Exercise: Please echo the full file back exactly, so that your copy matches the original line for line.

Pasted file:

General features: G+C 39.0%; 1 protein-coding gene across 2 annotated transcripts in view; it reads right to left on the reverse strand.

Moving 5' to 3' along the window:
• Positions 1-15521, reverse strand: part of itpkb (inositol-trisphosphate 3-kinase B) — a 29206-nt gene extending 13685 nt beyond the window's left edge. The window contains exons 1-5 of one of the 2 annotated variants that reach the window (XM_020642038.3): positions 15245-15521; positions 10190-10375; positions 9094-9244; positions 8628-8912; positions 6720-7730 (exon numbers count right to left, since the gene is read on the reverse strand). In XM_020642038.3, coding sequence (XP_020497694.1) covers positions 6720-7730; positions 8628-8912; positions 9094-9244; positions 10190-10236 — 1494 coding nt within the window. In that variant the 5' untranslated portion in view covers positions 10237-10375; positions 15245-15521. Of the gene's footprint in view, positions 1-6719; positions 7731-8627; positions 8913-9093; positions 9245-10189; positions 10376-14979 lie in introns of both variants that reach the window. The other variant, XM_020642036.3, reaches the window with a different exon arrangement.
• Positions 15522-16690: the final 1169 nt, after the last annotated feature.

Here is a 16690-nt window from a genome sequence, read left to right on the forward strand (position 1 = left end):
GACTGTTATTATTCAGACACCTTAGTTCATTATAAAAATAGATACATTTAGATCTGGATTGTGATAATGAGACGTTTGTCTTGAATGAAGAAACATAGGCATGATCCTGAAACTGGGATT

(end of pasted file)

General features: G+C 39.0%; 1 protein-coding gene across 2 annotated transcripts in view; it reads right to left on the reverse strand.

Moving 5' to 3' along the window:
• Positions 1-15521, reverse strand: part of itpkb (inositol-trisphosphate 3-kinase B) — a 29206-nt gene extending 13685 nt beyond the window's left edge. The window contains exons 1-5 of one of the 2 annotated variants that reach the window (XM_020642038.3): positions 15245-15521; positions 10190-10375; positions 9094-9244; positions 8628-8912; positions 6720-7730 (exon numbers count right to left, since the gene is read on the reverse strand). In XM_020642038.3, coding sequence (XP_020497694.1) covers positions 6720-7730; positions 8628-8912; positions 9094-9244; positions 10190-10236 — 1494 coding nt within the window. In that variant the 5' untranslated portion in view covers positions 10237-10375; positions 15245-15521. Of the gene's footprint in view, positions 1-6719; positions 7731-8627; positions 8913-9093; positions 9245-10189; positions 10376-14979 lie in introns of both variants that reach the window. The other variant, XM_020642036.3, reaches the window with a different exon arrangement.
• Positions 15522-16690: the final 1169 nt, after the last annotated feature.

Here is a 16690-nt window from a genome sequence, read left to right on the forward strand (position 1 = left end):
GACTGTTATTATTCAGACACCTTAGTTCATTATAAAAATAGATACATTTAGATCTGGATTGTGATAATGAGACGTTTGTCTTGAATGAAGAAACATAGGCATGATCCTGAAACTGGGATT